“So, should we be investing more into the office of the executive vice president? Most people would say, ‘No,’ but if you say, ‘Should we invest in the safety of our students and employees, given our police staffing levels were lower than other universities?’ I think most people would say, ‘Yeah, that makes sense,'” Frank said.
However, Penley’s ability to dramatically re-prioritize millions in state dollars is a troubling reality for some.
“It’s commendable that leaders at CSU are seeking heroic alternatives to the poor state funding and to the ever-increasing tuition from students and their parents,” said C.W. Miller, a professor in the biomedical science department who has been at CSU for nearly four decades. “My concerns deal with not knowing the details of what is going on with the funding shifts.”
Despite transparency in much of the university budget, Miller said it’s hard to determine whether student tuition dollars are being used to fund areas of university operation that traditionally have been paid for through private entities or the university foundation.
The concerns over Penley’s reorganization go beyond university faculty as well.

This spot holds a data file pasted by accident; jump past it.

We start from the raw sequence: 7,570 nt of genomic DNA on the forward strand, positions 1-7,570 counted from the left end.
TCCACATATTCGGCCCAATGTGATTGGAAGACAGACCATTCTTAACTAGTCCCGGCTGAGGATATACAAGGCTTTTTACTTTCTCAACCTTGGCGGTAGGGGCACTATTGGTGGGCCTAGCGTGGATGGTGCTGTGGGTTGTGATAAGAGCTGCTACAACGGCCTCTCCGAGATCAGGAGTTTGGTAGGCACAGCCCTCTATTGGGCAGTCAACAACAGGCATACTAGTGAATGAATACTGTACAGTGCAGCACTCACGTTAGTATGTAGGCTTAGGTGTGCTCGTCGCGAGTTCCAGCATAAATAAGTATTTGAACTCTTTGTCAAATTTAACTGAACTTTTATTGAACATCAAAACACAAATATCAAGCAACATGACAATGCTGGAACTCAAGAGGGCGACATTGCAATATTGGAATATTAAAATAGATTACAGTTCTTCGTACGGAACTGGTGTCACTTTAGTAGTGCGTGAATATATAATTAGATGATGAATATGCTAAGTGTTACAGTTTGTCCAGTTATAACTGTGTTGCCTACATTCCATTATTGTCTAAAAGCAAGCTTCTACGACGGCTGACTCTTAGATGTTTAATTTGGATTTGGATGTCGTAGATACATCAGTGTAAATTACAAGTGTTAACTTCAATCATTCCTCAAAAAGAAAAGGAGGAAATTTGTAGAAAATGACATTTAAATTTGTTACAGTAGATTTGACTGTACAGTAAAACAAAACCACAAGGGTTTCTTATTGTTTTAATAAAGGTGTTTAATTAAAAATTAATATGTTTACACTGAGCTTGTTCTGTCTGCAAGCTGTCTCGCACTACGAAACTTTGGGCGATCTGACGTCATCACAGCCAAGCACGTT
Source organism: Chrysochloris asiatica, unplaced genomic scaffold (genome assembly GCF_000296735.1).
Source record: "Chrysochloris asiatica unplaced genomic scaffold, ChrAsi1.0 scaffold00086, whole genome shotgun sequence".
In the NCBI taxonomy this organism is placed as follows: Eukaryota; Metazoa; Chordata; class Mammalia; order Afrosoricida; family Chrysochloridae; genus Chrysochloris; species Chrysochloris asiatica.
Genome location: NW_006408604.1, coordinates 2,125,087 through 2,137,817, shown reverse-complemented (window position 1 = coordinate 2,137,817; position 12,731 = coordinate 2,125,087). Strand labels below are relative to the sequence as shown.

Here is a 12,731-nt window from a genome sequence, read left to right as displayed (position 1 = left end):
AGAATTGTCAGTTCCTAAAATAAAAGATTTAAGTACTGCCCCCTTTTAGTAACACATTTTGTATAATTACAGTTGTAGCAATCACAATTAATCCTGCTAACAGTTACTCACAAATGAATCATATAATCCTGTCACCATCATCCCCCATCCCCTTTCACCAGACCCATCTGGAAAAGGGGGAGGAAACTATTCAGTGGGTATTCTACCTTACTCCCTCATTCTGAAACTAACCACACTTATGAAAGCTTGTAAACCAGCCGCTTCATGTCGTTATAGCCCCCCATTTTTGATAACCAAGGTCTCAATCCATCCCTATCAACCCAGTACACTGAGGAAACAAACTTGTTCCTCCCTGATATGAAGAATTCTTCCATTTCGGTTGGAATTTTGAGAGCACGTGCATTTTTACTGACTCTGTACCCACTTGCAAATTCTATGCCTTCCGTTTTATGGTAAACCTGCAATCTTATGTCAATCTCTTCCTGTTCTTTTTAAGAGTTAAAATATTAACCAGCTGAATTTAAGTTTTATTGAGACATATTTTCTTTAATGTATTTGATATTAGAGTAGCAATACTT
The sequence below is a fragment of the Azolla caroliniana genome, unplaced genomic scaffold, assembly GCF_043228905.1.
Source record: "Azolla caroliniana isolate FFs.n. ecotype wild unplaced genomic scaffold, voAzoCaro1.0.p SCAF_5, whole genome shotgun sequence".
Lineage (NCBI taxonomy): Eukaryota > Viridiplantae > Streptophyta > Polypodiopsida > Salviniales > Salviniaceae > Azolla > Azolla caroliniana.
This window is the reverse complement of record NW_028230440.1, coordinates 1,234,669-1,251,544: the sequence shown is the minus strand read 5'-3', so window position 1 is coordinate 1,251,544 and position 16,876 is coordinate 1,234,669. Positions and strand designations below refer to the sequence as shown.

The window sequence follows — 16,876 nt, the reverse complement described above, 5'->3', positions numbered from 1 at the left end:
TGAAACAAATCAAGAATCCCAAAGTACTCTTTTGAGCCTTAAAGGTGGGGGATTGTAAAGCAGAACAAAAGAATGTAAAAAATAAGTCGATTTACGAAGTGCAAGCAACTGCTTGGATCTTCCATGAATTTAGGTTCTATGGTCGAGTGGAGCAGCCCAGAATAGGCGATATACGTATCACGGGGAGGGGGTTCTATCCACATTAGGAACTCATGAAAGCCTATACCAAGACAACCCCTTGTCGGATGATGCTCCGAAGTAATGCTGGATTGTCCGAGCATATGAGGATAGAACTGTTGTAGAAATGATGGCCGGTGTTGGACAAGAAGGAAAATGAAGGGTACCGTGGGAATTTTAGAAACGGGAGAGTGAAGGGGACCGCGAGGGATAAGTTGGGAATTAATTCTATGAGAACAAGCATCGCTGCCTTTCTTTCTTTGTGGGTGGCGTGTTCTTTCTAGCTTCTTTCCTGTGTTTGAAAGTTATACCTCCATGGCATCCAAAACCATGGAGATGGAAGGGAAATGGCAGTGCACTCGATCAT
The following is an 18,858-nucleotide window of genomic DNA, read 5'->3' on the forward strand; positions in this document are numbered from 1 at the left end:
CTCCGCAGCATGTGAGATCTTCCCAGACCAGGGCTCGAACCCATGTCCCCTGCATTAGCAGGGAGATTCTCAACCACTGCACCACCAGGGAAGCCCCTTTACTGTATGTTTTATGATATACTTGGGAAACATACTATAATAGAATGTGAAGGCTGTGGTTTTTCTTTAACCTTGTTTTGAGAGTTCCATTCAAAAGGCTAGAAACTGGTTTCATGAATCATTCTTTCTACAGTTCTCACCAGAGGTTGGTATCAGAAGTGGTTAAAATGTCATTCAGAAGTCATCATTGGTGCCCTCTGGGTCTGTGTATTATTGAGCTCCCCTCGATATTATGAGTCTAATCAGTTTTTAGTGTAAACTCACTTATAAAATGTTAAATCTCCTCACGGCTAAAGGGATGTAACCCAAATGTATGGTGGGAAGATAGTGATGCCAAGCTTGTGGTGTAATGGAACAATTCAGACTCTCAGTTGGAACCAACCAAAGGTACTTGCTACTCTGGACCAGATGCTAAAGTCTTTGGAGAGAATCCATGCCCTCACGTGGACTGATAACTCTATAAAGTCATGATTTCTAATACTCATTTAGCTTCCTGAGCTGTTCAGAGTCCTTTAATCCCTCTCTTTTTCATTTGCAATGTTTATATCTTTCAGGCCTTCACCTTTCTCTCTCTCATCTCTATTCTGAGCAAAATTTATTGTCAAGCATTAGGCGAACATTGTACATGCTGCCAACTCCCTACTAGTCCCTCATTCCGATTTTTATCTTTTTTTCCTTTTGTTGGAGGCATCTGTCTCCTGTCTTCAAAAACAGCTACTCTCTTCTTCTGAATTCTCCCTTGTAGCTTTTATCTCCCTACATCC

State Sen. Steve Johnson, a member of the Joint Budget Committee, which oversees money that is appropriated to the university — more than $408 million alone this year — said CSU leaders should have made their plans clear to the Legislature before Penley implemented the changes.
Although the JBC and the Legislature may have approved the changes Penley made, Johnson said there would have been benchmarks and other expectations laid out to better allow taxpayers to measure success.
Johnson, a Republican from Fort Collins, was not aware of the shifts in funding away from academics and into the president’s office at CSU at until presented with The Colorado Independent’s findings. His reaction? “I think this is a huge problem for higher education.”
“If the Legislature doesn’t know specifically where the tax money and tuition dollars are going and why, and what value or results we are getting for it, how can we expect the taxpayers to know or believe their money is being well spent? I think often it is well spent but when we talk about more support for higher education in our state, as we often do, there is a huge disconnect here.
“People want to know, and should know, what they are getting for their money. We have a lot of work to do in this area.”
Ed. note: This is the first in a series examining the shifting funds and priorities at Colorado State university.
Read more at Are efforts to go ‘green’ at CSU busting Colorado’s middle class — the result of a months-long investigation by The Colorado Independent detailing how tax dollars have been shifted away from academic and library programs into mushrooming budgets of central administration and athletics programs.
Read more about CSU working to turn being green into a new revenue stream to supplement unreliable state funding.
Lawmakers and state officials weigh in on the investigation in Reaction on CSU funding shifts range from dismay to dismissive